In the fly fishing fraternity there persist certain time-honored myths. Among these myths is the notion that the lighter the leader tippet used, the more effective and sporting fly fishing becomes.

One can scarcely read a fly fishing article without the author saying that unless the angler uses 5X or 6X or even 7X tippets, success is unlikely or even impossible. It's unfortunate for both the fish and the fishers that many anglers seem to believe it.

One summer on the Madison I watched a fly fisher hook and play a respectable 18-inch rainbow to death. He had the trout on for at least 20 minutes, much of the time just standing there with the fish struggling in the swift current below him. After finally landing the fish, he was unable to resuscitate it.

The angler was skilled enough, but he sacrificed his intended catch-and-release quarry on the false altar of "sportsmanship." He was using a 6x tippet and just couldn't bring in the 2.5 lb. fish for fear of breaking it off.

If the intent of the fly fisher is to catch-and-keep, it probably doesn't make much difference what size leader is employed. However, if the angler wants to release fish alive, strong leaders are usually needed. There really is nothing "sporting" about playing fish so long that they are dead or dying upon release. Fish should be hooked, played for as reasonably short a time as possible, landed while still vigorous, and carefully released when able to swim away on their own.

Anglers who float fish the upper Beaverhead River near Dillon, Mont., regularly use 20 lb. tippets. It has less to do with the size of the trout than the impenetrable tangle of willows lining the banks. Many flies hung up in the willows can be ripped free with the heavy-duty leaders.

Surprisingly to some, the trout readily come to flies tiped to the stout tippets. In most of my nymphing I use 2X tippets. Once I employed 4X, but being somewhat heavy-handed on the strike, I lost a lot of flies and fish hitting too hard. I thought there would be a reduction of takes, but there wasn't. I'm now convinced that trout pay little or no attention to a naturally drifting leader.

"Over the years I've become convinced that leader visibility has little to do with whether a fish will take or refuse a fly." — Charlie Brooks

In addition to "more sporting", there is the untrue idea that smaller, lighter leaders are necessary to fool fish, especially in dry fly fishing. I'll rest my case by quoting three notable fly fishing authorities.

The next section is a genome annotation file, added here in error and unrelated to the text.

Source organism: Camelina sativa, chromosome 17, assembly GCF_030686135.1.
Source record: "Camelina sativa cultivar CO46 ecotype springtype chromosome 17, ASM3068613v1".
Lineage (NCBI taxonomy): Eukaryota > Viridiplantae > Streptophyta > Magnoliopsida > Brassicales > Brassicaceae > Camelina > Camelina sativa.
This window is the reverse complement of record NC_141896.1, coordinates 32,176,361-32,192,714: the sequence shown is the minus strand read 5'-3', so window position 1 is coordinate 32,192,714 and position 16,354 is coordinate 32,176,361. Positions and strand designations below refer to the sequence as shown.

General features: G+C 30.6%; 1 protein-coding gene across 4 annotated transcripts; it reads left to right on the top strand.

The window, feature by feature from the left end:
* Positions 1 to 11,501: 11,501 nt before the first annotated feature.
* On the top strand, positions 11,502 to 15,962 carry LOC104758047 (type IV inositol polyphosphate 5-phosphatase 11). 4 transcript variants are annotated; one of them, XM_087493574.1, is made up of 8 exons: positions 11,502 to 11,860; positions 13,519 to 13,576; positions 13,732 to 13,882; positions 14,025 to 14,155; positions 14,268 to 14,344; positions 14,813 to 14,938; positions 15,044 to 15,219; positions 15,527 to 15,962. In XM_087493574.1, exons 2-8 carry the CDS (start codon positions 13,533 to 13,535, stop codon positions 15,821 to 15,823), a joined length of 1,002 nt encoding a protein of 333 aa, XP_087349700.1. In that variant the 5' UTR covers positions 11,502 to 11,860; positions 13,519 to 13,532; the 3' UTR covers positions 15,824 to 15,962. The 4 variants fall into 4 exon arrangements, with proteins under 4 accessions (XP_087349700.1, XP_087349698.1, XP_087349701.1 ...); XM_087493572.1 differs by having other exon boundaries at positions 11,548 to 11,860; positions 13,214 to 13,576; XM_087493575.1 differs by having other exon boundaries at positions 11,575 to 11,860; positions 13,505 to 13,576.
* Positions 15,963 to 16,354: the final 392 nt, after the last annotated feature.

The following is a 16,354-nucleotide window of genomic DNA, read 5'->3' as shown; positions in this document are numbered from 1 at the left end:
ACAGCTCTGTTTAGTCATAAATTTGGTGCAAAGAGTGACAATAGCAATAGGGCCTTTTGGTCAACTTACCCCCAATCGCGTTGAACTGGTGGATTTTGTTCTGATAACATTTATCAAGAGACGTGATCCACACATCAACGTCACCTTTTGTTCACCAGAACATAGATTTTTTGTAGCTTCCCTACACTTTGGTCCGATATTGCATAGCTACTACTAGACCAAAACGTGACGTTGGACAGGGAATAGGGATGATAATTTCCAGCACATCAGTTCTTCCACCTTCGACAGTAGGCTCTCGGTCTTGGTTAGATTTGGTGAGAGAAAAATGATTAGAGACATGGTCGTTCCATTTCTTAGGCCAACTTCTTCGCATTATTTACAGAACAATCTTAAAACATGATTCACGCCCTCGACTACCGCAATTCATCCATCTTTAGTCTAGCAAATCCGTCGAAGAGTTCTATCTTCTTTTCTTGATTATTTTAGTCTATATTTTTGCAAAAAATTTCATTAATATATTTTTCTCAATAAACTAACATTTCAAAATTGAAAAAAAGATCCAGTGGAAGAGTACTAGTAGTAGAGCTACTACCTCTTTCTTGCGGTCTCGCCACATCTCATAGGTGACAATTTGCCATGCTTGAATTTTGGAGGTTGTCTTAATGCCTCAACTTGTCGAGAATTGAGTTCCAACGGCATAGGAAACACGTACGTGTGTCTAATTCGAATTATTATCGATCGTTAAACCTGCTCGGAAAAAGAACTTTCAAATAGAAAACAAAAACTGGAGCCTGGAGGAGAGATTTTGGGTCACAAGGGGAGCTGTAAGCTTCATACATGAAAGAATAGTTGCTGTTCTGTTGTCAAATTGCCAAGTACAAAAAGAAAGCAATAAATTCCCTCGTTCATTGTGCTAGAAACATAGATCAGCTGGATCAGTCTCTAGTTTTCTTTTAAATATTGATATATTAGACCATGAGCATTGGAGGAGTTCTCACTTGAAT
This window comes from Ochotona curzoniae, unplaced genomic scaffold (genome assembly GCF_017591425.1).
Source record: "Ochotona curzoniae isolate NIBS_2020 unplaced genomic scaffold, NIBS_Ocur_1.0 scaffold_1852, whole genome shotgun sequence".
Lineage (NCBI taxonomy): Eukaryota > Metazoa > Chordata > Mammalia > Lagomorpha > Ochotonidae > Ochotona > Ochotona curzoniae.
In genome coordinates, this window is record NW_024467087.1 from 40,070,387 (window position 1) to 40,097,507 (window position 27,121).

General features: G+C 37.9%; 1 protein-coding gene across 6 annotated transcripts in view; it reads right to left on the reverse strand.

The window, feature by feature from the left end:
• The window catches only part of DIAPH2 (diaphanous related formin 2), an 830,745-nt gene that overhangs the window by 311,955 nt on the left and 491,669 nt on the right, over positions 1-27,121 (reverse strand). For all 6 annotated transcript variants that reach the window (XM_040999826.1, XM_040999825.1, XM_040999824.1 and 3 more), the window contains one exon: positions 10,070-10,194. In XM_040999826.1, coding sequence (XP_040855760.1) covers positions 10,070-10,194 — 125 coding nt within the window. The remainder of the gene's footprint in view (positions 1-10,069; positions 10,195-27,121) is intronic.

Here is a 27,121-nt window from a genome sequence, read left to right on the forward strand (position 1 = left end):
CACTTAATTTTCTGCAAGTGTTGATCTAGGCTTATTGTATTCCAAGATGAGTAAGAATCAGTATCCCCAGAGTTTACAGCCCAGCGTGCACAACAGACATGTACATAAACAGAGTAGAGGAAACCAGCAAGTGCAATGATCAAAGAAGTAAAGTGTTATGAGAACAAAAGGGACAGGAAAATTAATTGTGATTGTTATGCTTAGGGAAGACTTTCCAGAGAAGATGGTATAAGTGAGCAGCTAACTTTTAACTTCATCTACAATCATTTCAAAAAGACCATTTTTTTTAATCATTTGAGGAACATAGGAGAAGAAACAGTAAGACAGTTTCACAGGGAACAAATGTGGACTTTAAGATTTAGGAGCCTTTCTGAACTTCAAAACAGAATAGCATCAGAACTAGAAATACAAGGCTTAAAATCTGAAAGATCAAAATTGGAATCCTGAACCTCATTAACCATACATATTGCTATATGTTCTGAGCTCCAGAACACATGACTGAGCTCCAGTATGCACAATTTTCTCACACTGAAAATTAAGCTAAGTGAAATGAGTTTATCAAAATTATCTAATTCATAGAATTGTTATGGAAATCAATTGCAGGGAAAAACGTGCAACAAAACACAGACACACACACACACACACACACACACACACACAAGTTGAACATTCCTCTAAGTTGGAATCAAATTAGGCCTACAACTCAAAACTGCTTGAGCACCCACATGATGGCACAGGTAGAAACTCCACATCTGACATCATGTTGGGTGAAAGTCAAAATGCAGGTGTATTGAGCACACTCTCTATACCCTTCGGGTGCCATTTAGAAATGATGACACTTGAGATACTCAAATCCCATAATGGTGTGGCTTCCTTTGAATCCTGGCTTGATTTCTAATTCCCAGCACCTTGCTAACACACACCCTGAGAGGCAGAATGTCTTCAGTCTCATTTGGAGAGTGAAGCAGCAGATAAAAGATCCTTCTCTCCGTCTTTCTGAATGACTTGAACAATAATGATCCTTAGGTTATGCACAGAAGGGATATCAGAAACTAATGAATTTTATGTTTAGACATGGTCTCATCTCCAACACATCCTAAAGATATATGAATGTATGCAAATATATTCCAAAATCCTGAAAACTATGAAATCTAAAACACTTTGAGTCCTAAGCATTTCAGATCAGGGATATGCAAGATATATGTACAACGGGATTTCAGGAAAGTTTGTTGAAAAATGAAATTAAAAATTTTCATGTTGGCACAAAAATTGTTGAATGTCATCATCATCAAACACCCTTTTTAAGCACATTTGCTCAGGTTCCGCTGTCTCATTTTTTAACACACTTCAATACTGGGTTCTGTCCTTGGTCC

In the book The Masters on the Dry Fly, Ed Zem of Field and Stream fame, comments on his friend George Harvey's ideas on leaders. "It's George's theory, which I'm convinced is correct, that the leader tippet, no matter how heavy, doesn't deter trout from taking a fly, and that the term 'gut-shy' in reference to superwary trout, should in fact be 'drag-shy.'

Admittedly, a heavy leader is more likely to cause drag than a lighter leader, but George, who adjusts the length of his leader and tippet each time he changes flies, has learned to present the dry fly with the leader in coils or curves that ensure at least a few feet of dragfree drift — an easier cast to write about than to make, but one that takes gut-shy trout on a 3X or even a 2X tippet if properly done."

The late fly fishing great from West Yellowstone, Mont., Charlie Brooks, stated that trout are not spooked by heavy lines and leaders underwater and advocated using hefty leaders, up to 0X, while nymphing in heavy runs in his beloved Madison. In The Trout and the Stream, Charlie wrote: "Over the years I've become convinced that leader visibility has little to do with whether a fish will take or refuse a fly. I believe that when a fish refuses a fly on 3X but takes the same fly on 5X, it is the greater flexibility of the finer tippet that makes the difference."

Mike Lawson, owner of Henry's Fork Anglers, Inc., at Last Chance in Island Park, Idaho, on an audio-tape says the best fly fisher he ever knew on the Last Chance/Ranch section of Henry's Fork was an unorthodox angler who used an automatic reel and rather heavy, short leaders. He fished only dry flies and attributed success to sneaking up behind the trout and making perfect, short, dragfree floats of the fly.

Although different leader tippet materials test at vaying breaking strengths, the following table is a general guide to the X designations in strength and width:

  X    Diameter   Pounds test

7X   .004           1.5

6X   .005           2.6

5X   .006           4

4X   .007           5

3X   .008           7

2X   .009           9

1X   .010           12

0X   .011           15